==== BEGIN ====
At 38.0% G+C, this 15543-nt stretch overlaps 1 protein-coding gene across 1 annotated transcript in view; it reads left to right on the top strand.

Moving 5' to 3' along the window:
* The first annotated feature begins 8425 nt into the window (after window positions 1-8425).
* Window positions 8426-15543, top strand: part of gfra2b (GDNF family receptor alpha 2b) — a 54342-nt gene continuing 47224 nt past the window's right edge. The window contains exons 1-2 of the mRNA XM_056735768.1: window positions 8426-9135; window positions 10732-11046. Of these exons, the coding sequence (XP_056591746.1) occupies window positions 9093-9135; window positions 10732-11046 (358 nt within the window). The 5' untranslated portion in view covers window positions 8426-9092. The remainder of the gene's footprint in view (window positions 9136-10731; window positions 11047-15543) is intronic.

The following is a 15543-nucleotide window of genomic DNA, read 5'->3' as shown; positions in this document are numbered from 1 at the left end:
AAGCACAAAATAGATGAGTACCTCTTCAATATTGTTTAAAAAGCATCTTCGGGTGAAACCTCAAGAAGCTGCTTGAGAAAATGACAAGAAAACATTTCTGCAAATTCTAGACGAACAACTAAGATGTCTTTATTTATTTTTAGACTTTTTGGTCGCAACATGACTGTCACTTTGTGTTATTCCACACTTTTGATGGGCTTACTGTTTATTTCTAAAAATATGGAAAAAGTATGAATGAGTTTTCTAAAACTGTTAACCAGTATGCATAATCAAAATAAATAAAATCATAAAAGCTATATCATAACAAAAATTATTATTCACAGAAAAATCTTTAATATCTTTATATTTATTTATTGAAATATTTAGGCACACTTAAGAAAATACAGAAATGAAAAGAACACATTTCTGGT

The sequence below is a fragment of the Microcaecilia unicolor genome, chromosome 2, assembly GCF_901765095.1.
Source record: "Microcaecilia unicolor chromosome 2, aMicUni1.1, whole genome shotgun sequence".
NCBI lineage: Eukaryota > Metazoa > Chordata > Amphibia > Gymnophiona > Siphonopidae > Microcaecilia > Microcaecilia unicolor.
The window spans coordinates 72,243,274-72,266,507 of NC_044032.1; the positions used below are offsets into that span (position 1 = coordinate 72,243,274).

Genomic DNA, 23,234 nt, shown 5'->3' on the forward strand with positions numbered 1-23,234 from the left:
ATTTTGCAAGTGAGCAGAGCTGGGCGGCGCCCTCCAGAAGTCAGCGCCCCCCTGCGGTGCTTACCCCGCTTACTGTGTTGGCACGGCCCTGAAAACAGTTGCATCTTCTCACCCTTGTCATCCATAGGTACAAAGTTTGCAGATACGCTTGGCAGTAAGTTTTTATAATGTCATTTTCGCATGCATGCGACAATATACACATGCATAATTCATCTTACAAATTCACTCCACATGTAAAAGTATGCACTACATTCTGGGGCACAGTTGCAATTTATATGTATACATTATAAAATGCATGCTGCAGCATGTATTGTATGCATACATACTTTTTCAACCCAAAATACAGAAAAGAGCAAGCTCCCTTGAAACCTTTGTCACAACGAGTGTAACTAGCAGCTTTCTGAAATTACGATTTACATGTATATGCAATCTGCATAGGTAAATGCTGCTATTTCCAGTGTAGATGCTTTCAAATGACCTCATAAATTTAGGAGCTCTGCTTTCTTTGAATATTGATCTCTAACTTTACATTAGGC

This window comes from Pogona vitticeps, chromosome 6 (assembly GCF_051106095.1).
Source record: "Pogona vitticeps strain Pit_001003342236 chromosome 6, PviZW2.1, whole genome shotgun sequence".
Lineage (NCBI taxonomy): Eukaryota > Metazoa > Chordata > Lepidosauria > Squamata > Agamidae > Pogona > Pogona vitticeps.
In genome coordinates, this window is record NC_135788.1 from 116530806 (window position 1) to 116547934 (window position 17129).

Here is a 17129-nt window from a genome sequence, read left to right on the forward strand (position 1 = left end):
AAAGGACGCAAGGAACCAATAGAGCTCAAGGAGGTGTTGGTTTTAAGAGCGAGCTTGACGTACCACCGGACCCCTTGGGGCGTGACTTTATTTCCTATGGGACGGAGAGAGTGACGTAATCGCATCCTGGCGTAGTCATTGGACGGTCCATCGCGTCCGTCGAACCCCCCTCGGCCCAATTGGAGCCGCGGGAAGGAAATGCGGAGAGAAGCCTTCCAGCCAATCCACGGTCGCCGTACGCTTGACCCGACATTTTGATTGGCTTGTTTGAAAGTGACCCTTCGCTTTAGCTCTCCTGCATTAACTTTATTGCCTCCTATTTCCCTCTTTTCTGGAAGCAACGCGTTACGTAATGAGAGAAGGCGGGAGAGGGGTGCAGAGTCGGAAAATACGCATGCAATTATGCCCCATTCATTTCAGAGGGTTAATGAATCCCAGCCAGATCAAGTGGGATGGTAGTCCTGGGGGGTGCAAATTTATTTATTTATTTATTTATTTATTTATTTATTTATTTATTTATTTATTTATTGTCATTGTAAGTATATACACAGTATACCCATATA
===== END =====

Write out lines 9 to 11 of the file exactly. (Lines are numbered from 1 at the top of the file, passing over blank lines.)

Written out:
NCBI lineage: Eukaryota > Metazoa > Chordata > Amphibia > Gymnophiona > Siphonopidae > Microcaecilia > Microcaecilia unicolor.
The window spans coordinates 72,243,274-72,266,507 of NC_044032.1; the positions used below are offsets into that span (position 1 = coordinate 72,243,274).

Genomic DNA, 23,234 nt, shown 5'->3' on the forward strand with positions numbered 1-23,234 from the left: